By Captain Greg Verm
Current Water Temps
Eagle Point: 56.3F
Galveston Causeway: 55.8F
North Jetty: 60.3F
San Luis Pass: 59.7F
22 Miles Offshore: 62.8F
While many people relate winter time to relaxing in a recliner, watching football, eating popcorn, and waiting on Spring Time – some of us relate winter time to catching some trophy sized fish. Here on the Upper Texas Gulf Coast, we may see air temperature swings from 15 to 25 degrees often. Winter fishing techniques may change some, but the fish are here. We have resident fish that never leave our bay system, and though the fishing presentation is adjusted… the fish still must eat.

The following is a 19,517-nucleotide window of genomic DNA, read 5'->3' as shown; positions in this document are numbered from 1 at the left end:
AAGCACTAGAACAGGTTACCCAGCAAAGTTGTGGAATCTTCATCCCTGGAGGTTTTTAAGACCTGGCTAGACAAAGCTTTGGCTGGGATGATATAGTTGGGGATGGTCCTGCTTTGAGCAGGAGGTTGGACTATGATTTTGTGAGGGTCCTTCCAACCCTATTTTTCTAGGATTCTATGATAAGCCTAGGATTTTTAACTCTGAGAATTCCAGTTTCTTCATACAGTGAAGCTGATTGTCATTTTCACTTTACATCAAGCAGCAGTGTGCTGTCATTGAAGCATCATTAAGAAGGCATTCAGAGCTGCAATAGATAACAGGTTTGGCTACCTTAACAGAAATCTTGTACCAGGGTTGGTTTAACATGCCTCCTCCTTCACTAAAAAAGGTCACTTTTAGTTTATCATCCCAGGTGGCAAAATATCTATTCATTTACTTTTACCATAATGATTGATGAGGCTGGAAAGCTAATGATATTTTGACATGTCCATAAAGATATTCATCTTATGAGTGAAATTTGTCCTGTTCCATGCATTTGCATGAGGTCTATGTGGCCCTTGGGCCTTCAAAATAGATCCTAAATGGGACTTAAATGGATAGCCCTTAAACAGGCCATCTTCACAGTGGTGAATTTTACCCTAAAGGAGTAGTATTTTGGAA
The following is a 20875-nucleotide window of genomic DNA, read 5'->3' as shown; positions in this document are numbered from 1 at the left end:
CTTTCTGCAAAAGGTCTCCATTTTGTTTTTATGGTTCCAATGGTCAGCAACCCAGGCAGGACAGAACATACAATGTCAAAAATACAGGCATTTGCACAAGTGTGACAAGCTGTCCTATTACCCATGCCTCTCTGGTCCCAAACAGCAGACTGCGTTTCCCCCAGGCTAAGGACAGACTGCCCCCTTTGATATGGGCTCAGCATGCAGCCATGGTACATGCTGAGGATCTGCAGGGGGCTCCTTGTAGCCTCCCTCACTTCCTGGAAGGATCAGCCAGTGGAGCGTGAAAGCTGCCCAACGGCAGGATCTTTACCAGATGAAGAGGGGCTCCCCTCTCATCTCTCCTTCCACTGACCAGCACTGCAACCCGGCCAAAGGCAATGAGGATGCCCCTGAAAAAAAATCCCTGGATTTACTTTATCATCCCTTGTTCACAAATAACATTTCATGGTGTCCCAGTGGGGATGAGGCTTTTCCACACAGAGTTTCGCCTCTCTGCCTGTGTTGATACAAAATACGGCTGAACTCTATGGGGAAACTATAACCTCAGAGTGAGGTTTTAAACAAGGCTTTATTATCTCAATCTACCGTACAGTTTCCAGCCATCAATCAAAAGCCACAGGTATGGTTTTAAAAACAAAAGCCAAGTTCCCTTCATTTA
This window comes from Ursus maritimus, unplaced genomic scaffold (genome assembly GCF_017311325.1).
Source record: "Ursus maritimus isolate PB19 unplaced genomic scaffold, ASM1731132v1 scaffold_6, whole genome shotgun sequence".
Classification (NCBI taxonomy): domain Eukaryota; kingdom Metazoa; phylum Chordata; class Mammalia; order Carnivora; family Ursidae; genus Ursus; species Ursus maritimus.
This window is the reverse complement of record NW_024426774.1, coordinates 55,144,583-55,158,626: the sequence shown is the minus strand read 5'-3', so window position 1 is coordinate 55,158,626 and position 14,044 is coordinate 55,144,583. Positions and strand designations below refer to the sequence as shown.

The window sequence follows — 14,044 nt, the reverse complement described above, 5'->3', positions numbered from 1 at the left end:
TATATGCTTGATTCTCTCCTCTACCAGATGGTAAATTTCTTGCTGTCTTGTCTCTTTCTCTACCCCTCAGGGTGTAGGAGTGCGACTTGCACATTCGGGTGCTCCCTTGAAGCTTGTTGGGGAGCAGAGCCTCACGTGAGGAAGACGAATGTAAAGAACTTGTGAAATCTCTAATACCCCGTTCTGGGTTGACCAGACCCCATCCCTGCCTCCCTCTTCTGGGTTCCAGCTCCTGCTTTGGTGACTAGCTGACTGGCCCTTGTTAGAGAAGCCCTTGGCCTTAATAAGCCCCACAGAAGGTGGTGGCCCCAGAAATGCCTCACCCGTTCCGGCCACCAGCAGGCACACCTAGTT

First let’s talk speckled trout. Speckled Trout are cold blooded creatures, and their body temperatures is near that of the water. When the water temperature falls – their metabolism falls. When the temperature rises – their metabolism will rise, and they eat. Water temperatures in the mid 50’s and higher – Speckled Trout will become active and feed up. When the temperature falls below 52… things get slow. It doesn’t mean the fish aren’t hungry… it is just their cold-blooded bodies don’t have the energy to make it happen. The energy they do store… they hold until their bodies heat up a bit. How do their bodies heat up? Water temperature rise – metabolism increases, and speckled trout will eat. These swings in water temperature are the key to catching most fish, and speckled trout are top of the list. On our Galveston Fishing Charters, we may change the areas we fish for speckled trout in the winter… and slightly change the technique. Back in the marshes, we will key on deeper guts, drop offs, and “holes”. Deep canals will also hold the fish. One of the many great things about winter time trout fishing is when you find them… they very likely are stacked in there. Bayous that have mud flats adjacent to the deeper channel will also hold fish once the sun gets up and surface temperature increases. When you see mullet begin swimming along the shallow mud flats – it is almost a guarantee there is something following them up from the deeper guts to feed. I feel the redfish are usually the first to hop up onto those shallows after those bait fish – but the speckled trout will not be far behind.